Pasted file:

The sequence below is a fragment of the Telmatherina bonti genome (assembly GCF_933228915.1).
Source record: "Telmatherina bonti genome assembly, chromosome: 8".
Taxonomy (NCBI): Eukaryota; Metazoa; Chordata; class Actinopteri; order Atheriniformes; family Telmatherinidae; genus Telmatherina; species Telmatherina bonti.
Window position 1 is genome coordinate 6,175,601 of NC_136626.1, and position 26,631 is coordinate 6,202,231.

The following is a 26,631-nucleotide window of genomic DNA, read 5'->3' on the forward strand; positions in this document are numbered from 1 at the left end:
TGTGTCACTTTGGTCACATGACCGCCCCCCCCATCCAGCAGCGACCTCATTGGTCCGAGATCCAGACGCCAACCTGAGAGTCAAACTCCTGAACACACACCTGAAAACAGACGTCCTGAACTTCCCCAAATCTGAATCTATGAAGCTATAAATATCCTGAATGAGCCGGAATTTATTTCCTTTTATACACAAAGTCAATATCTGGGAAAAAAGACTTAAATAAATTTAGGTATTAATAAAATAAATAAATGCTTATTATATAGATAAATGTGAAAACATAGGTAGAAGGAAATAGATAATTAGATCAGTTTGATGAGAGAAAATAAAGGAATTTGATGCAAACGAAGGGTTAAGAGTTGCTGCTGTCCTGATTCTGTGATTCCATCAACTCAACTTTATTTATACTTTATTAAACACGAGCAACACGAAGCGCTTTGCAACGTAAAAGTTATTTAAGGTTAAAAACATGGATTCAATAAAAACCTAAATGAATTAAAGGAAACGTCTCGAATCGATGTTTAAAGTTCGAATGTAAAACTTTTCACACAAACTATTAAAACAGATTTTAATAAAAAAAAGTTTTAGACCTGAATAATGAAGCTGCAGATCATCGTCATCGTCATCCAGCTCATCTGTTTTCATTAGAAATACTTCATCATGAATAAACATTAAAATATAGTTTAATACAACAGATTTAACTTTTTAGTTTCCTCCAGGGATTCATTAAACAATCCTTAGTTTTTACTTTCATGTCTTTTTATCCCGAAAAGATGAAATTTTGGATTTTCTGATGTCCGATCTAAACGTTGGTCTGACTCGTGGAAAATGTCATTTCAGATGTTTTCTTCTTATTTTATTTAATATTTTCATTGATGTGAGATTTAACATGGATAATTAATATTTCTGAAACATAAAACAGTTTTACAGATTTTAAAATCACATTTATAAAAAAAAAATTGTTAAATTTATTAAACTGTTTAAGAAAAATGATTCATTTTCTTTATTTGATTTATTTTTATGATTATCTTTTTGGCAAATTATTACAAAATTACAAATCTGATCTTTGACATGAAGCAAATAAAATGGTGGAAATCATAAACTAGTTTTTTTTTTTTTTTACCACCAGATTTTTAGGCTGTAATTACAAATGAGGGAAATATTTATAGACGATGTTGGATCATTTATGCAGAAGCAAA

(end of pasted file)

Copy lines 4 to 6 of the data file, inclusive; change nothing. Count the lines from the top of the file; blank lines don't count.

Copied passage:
Window position 1 is genome coordinate 6,175,601 of NC_136626.1, and position 26,631 is coordinate 6,202,231.

The following is a 26,631-nucleotide window of genomic DNA, read 5'->3' on the forward strand; positions in this document are numbered from 1 at the left end:
TGTGTCACTTTGGTCACATGACCGCCCCCCCCATCCAGCAGCGACCTCATTGGTCCGAGATCCAGACGCCAACCTGAGAGTCAAACTCCTGAACACACACCTGAAAACAGACGTCCTGAACTTCCCCAAATCTGAATCTATGAAGCTATAAATATCCTGAATGAGCCGGAATTTATTTCCTTTTATACACAAAGTCAATATCTGGGAAAAAAGACTTAAATAAATTTAGGTATTAATAAAATAAATAAATGCTTATTATATAGATAAATGTGAAAACATAGGTAGAAGGAAATAGATAATTAGATCAGTTTGATGAGAGAAAATAAAGGAATTTGATGCAAACGAAGGGTTAAGAGTTGCTGCTGTCCTGATTCTGTGATTCCATCAACTCAACTTTATTTATACTTTATTAAACACGAGCAACACGAAGCGCTTTGCAACGTAAAAGTTATTTAAGGTTAAAAACATGGATTCAATAAAAACCTAAATGAATTAAAGGAAACGTCTCGAATCGATGTTTAAAGTTCGAATGTAAAACTTTTCACACAAACTATTAAAACAGATTTTAATAAAAAAAAGTTTTAGACCTGAATAATGAAGCTGCAGATCATCGTCATCGTCATCCAGCTCATCTGTTTTCATTAGAAATACTTCATCATGAATAAACATTAAAATATAGTTTAATACAACAGATTTAACTTTTTAGTTTCCTCCAGGGATTCATTAAACAATCCTTAGTTTTTACTTTCATGTCTTTTTATCCCGAAAAGATGAAATTTTGGATTTTCTGATGTCCGATCTAAACGTTGGTCTGACTCGTGGAAAATGTCATTTCAGATGTTTTCTTCTTATTTTATTTAATATTTTCATTGATGTGAGATTTAACATGGATAATTAATATTTCTGAAACATAAAACAGTTTTACAGATTTTAAAATCACATTTATAAAAAAAAAATTGTTAAATTTATTAAACTGTTTAAGAAAAATGATTCATTTTCTTTATTTGATTTATTTTTATGATTATCTTTTTGGCAAATTATTACAAAATTACAAATCTGATCTTTGACATGAAGCAAATAAAATGGTGGAAATCATAAACTAGTTTTTTTTTTTTTTTACCACCAGATTTTTAGGCTGTAATTACAAATGAGGGAAATATTTATAGACGATGTTGGATCATTTATGCAGAAGCAAA